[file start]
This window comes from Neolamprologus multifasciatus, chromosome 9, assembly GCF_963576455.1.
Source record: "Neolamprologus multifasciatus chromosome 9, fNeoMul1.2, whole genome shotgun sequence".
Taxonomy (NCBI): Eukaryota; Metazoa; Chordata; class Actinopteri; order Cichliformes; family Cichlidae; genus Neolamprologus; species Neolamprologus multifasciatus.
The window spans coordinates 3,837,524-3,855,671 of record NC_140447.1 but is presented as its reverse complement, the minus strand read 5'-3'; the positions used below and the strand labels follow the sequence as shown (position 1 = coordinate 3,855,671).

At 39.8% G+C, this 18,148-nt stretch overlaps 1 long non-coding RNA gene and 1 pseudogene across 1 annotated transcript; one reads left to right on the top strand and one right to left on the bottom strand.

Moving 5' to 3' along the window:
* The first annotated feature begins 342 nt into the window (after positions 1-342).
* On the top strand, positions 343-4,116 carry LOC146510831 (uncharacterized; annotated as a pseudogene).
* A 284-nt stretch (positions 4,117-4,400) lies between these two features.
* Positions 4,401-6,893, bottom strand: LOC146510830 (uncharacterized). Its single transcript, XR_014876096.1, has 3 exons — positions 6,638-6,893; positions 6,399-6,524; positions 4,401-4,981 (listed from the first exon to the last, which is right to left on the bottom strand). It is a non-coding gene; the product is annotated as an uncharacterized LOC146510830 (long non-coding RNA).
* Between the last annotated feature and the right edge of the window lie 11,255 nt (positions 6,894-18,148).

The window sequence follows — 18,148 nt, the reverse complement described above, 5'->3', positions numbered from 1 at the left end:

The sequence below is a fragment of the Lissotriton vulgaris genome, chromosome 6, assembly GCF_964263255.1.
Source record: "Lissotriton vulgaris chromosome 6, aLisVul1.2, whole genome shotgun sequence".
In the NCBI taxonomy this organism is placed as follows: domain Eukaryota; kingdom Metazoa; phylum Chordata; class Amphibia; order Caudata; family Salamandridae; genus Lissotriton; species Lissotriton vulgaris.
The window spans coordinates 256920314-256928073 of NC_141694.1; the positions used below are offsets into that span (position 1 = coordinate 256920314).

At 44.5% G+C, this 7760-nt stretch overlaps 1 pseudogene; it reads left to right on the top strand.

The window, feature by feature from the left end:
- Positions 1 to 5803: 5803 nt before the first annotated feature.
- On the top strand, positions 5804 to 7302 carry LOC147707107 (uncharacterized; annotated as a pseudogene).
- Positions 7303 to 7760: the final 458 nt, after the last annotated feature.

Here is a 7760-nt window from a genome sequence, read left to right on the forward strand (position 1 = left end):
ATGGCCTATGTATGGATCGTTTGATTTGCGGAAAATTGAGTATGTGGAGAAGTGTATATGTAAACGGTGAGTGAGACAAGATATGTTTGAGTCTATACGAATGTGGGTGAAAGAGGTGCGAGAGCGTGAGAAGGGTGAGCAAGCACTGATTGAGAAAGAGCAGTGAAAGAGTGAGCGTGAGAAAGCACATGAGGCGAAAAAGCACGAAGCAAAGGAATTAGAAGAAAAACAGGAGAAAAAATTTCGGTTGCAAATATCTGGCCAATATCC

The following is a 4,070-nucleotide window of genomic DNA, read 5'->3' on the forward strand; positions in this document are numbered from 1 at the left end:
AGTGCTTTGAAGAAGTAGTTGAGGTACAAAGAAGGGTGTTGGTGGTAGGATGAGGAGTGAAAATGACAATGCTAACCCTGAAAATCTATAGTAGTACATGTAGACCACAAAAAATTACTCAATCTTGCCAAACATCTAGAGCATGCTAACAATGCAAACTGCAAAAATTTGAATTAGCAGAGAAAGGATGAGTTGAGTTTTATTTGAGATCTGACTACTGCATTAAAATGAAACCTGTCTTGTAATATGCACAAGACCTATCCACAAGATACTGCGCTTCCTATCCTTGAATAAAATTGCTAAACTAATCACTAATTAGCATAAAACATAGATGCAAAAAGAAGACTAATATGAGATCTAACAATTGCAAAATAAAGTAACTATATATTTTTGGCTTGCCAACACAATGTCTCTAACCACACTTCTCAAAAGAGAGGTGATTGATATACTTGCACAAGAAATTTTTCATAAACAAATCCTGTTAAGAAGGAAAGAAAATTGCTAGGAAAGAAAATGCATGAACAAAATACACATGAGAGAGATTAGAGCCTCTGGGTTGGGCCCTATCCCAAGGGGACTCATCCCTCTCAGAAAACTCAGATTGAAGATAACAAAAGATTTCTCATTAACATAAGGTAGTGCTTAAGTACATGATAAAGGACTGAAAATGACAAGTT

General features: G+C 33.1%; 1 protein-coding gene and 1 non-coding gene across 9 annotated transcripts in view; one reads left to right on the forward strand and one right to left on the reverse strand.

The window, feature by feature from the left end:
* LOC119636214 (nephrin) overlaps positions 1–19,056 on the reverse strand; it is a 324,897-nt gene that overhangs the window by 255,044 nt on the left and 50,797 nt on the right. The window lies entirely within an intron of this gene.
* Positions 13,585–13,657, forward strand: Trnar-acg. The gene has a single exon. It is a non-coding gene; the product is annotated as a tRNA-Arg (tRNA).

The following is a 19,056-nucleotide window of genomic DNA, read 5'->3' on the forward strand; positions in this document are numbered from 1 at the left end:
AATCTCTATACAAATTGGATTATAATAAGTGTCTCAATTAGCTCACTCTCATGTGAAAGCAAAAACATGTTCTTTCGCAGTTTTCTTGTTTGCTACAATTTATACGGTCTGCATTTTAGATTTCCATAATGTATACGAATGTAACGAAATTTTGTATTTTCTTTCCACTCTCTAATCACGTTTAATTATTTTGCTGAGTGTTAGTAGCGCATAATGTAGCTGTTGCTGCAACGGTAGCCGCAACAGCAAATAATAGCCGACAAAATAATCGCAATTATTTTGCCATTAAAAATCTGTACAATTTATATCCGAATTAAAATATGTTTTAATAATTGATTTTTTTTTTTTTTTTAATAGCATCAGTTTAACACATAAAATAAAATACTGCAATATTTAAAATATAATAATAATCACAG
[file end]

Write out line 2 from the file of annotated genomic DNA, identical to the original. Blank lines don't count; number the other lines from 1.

Source record: "Neolamprologus multifasciatus chromosome 9, fNeoMul1.2, whole genome shotgun sequence".